AboutKidsHealth for Teens

 

 

Drinking and drugsDDrinking and drugsDrinking and drugsEnglishOncologyPre-teen (9-12 years);Teen (13-15 years);Late Teen (16-18 years)NANAHealthy living and preventionPre-teen (9-12 years) Teen (13-15 years) Late Teen (16-18 years)NA2019-09-03T04:00:00Z5.8000000000000075.2000000000000922.000000000000Flat ContentHealth A-Z<h2>Why do teenagers drink or use drugs?</h2><p>Some teens drink and use drugs. Maybe your friends or other people at school do it. Maybe you do it. </p><ul><li>Because they’re curious about what it feels like and what all the fuss is about</li><li>To feel good, relieve stress, or find an escape from worries or problems</li><li>Because everyone else is doing it</li><li>To party, to loosen up, or become less inhibited</li><li>To feel more grownup</li></ul>
L'alcool et les droguesLL'alcool et les droguesDrinking and drugsFrenchOncologyPre-teen (9-12 years);Teen (13-15 years);Late Teen (16-18 years)NANAHealthy living and preventionPre-teen (9-12 years) Teen (13-15 years) Late Teen (16-18 years)NA2019-09-03T04:00:00Z000Flat ContentHealth A-Z<h2>Pourquoi les adolescents consomment-ils de l'alcool ou des drogues?</h2><p>Certains adolescents consomment de l'alcool et des drogues. Peut-être tes amis ou d'autres élèves de ton école en consomment. Peut-être tu en consommes aussi.</p><ul><li>Parce qu'ils veulent savoir comment on se sent et pourquoi on fait tant d'histoires à leur sujet.</li><li>Pour se sentir bien, soulager le stress et pour fuir les inquiétudes et les problèmes.</li><li>Parce que tous les autres le font.</li><li>Pour faire la fête, pour se détendre ou pour faire tomber les inhibitions.</li><li>Pour avoir l'impression d'être un adulte.</li></ul><h2>Qu'est-ce que l'alcool?</h2><p> L'alcool est un dépresseur. Il ralentit tes fonctions cérébrales et l'acheminement des messages entre le cerveau et le corps. L'alcool modifie tes émotions, tes mouvements, ta vision, ton ouïe et ta mémoire et te rend « ivre ». </p><p>La consommation excessive d'alcool est très dangereuse et empoisonne ton corps. Elle peut te faire vomir, te faire perdre connaissance, t'empêcher de respirer librement, causer une crise d'épilepsie et même te tuer. </p><p>Au Canada, il est illégal d'acheter ou de boire de l'alcool avant l'âge de 19 ans (18 ans au Manitoba, au Québec et en Alberta). </p>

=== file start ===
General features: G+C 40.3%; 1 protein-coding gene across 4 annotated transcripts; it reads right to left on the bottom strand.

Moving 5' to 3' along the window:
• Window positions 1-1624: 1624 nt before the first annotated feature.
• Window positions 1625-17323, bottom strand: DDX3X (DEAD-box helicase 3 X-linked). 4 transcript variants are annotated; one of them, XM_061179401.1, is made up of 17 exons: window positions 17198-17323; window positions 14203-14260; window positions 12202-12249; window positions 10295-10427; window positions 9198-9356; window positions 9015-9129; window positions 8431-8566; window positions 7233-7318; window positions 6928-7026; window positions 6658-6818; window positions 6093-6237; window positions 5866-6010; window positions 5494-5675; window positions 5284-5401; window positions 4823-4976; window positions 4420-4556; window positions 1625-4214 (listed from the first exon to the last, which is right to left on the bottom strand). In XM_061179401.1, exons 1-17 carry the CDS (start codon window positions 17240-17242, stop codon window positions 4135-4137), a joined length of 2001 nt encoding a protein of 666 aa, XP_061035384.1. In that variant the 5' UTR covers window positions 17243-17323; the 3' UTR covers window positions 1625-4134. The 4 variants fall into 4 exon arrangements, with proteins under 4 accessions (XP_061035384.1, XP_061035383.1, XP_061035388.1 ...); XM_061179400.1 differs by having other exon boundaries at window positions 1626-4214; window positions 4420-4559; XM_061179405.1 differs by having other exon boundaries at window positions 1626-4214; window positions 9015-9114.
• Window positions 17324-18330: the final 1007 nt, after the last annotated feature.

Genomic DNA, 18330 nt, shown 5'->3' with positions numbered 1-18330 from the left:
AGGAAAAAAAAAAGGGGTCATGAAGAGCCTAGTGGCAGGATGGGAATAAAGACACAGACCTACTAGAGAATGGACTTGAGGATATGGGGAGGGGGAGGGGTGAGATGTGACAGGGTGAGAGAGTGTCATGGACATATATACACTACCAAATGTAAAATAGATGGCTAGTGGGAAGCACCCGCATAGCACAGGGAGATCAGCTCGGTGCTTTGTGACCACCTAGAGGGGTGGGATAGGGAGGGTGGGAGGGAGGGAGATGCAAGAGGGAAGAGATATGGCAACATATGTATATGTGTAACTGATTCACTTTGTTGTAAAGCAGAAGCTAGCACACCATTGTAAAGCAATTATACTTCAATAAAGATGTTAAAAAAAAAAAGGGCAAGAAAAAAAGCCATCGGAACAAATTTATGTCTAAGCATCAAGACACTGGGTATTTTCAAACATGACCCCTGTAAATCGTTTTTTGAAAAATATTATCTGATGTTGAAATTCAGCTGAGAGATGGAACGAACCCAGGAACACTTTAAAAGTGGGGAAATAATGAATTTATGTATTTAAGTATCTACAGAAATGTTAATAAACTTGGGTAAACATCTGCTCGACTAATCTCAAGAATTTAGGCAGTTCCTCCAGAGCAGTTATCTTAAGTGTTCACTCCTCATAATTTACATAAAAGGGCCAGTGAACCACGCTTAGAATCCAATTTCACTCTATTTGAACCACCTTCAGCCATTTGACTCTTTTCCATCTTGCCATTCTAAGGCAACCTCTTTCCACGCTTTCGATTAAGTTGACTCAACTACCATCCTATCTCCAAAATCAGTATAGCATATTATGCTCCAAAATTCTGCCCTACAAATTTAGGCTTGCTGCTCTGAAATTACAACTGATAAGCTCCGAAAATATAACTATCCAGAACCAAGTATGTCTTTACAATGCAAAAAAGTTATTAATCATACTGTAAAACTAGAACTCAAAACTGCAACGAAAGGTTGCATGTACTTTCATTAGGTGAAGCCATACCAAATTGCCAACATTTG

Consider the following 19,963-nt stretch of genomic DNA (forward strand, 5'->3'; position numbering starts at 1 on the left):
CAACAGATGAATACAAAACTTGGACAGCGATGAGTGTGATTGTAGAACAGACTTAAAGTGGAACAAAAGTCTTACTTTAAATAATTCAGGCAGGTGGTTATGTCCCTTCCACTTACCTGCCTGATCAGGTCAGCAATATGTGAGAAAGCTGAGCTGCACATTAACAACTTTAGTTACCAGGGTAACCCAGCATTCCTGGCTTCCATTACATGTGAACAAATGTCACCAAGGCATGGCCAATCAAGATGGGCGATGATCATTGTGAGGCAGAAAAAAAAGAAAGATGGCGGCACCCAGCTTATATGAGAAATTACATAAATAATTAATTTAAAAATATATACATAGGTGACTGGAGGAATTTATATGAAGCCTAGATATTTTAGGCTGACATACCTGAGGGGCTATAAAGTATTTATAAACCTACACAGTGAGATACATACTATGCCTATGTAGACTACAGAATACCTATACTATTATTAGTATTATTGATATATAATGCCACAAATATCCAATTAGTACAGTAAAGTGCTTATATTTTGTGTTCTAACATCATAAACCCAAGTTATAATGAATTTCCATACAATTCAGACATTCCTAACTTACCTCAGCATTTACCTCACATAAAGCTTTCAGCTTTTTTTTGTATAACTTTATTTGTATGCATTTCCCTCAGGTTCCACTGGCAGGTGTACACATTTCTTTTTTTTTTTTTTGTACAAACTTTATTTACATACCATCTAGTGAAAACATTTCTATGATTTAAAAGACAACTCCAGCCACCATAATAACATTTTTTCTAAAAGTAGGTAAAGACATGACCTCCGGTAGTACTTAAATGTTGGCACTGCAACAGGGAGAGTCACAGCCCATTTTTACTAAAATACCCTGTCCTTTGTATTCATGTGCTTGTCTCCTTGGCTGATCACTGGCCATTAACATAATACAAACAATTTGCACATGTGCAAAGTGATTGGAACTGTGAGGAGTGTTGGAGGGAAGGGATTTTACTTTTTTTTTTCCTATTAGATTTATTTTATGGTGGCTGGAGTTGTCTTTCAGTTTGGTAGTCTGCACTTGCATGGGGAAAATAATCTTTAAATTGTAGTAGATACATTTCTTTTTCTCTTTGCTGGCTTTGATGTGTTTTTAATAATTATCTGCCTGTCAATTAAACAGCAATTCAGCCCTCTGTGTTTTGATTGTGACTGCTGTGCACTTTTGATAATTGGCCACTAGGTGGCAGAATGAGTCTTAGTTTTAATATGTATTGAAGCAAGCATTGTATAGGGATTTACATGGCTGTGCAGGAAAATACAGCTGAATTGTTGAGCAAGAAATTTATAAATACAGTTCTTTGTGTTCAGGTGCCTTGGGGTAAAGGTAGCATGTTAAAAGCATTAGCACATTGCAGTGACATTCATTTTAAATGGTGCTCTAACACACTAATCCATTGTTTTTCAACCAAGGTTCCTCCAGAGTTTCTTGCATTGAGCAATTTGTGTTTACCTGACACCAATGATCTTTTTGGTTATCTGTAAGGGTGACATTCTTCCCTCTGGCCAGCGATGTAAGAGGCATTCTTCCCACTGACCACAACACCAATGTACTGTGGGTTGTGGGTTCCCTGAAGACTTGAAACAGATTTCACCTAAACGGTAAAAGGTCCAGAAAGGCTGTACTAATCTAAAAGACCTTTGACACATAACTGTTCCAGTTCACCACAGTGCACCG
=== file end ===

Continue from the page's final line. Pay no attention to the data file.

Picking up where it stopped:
Drinking and drugs3574.00000000000Drinking and drugsDrinking and drugsDEnglishOncologyPre-teen (9-12 years);Teen (13-15 years);Late Teen (16-18 years)NANAHealthy living and preventionPre-teen (9-12 years) Teen (13-15 years) Late Teen (16-18 years)NA2019-09-03T04:00:00Z5.8000000000000075.2000000000000922.000000000000Flat ContentHealth A-Z<h2>Why do teenagers drink or use drugs?</h2><p>Some teens drink and use drugs. Maybe your friends or other people at school do it. Maybe you do it. </p><ul><li>Because they’re curious about what it feels like and what all the fuss is about</li><li>To feel good, relieve stress, or find an escape from worries or problems</li><li>Because everyone else is doing it</li><li>To party, to loosen up, or become less inhibited</li><li>To feel more grownup</li></ul><h2>What is alcohol?</h2><p>Alcohol is a depressant. It slows down your brain function and the messages passed between your brain and your body. This changes your emotions, movement, vision, hearing, and memory and makes you "drunk". </p><p>Too much alcohol poisons your body and is really dangerous. It can make you vomit, lose consciousness, have trouble breathing, have a seizure, or even die.</p><p>In Canada, it is illegal to buy or drink alcohol under the age of 19 (18 in Quebec, Manitoba and Alberta).</p><h2>What are drugs?</h2><p>Drugs are chemicals that change the way your body works. They include any medications you take to treat cancer. These are drugs you get with a prescription from a doctor for a medical problem. These are helpful drugs. </p><p>Other drugs such as ecstasy, cocaine, LSD, amphetamines, mushrooms, crystal meth or heroin are street drugs. They’re illegal and not helpful. Other street drugs come from people with prescriptions who sell their medications (such as pain killers, ADHD medications or sedatives) instead of taking them. Street drugs are addictive and can be dangerous. </p><p>In Canada, it is legal for adults older than 19 years of age to use and possess certain amounts of marijuana. It is illegal for anyone younger than 19 to use marijuana.</p><p>Ultimately, the only person who decides whether you drink or use drugs is you. Here’s what you need to know to make a smart decision.</p><h2>Know the facts</h2><ul><li>Drugs and alcohol change the way your brain works and make it harder to think clearly and make safe decisions. When you can’t think clearly, you’re more likely to do something you’ll regret, such as have unprotected sex or get in a car with a drunk driver.</li><li>Drugs and alcohol aren’t good for anyone, but they’re even worse for a teenager who is still growing and developing. Alcohol and drugs can damage your brain, heart, and other organs. These same organs can be damaged by some cancer treatments as well. All the damage adds up!</li><li>Alcohol and drugs are processed by your liver and kidneys, which also process cancer drugs. That’s a lot of work for those organs and you only have one set for the rest of your life! </li><li>Drugs and alcohol are psychologically (your mind) and physically (your body) addictive. The more you use them, the more you need them. </li><li>Ever heard of a "bad trip"? If you’re in a bad head space, or have a lot of stress, using alcohol and drugs can bring up a lot of emotions. They can make you panic, feel paranoid, or just out of control. </li><li>There is no guarantee that street drugs are pure, safe, or reliable. They may be cut or mixed with dangerous substances such as household cleaners that are really bad for your body and brain.</li><li>Using drugs or alcohol makes you less able to do well in school, sports, and other activities. This impacts where you’ll go in the future and how you feel about yourself.</li><li>Street drugs and under-age drinking are illegal! If you’re caught, you’ll be charged. You may be fined or even go to jail.</li><li>You know cancer drugs have side effects. So do alcohol and street drugs. They can also make the side-effects and late effects of cancer treatment worse. For more info, look up the effects of different drugs on your body.</li></ul><h2>Now that you have the facts, it’s time to ask yourself: Is it worth it?</h2><p>If you still decide to use drugs or alcohol, follow these recommendations to lower your risks.</p><ul><li>Only do it around people you trust – never alone or with people you don’t know.</li><li>Know your limits! </li><li>Make a plan beforehand, while you’re sober. The plan should include how much you’re going to have, where you’re going to go, who you’ll be with, and how and when you’ll get home. </li><li>Never get in a vehicle with a driver who has been drinking or has used drugs. If you choose to drink alcohol or use drugs, do not drive yourself or others. </li><li>Designate someone in your group to stay sober, even if they’re not driving. They’ll be able to think clearly if you can’t.</li><li>Using drugs or alcohol can lead to risky sexual behavior. Decide beforehand what you’re comfortable with and what you’re not. Tell your boyfriend or girlfriend or the friends you’ll be with. They can help you stay safe and avoid doing something you’ll regret.</li><li>Make sure someone knows where you are at all times!</li></ul><p>If you think you may have a problem with drugs or alcohol, talk to your health-care team. They can connect you with the help you need. Addictions are not something you can handle by yourself.</p><h2>Natural highs</h2><p>You don’t need to take drugs or alcohol to experience a high. In fact, drugs are addictive because they mimic the body’s natural feel-good response. There are lots of things that can make you feel good and are good for you like laughing really hard, staring up at a night sky full of stars, or scoring a goal in your favorite sport. </p>https://assets.aboutkidshealth.ca/AKHAssets/Drinking_and_drugs_TTC_Cancer.jpg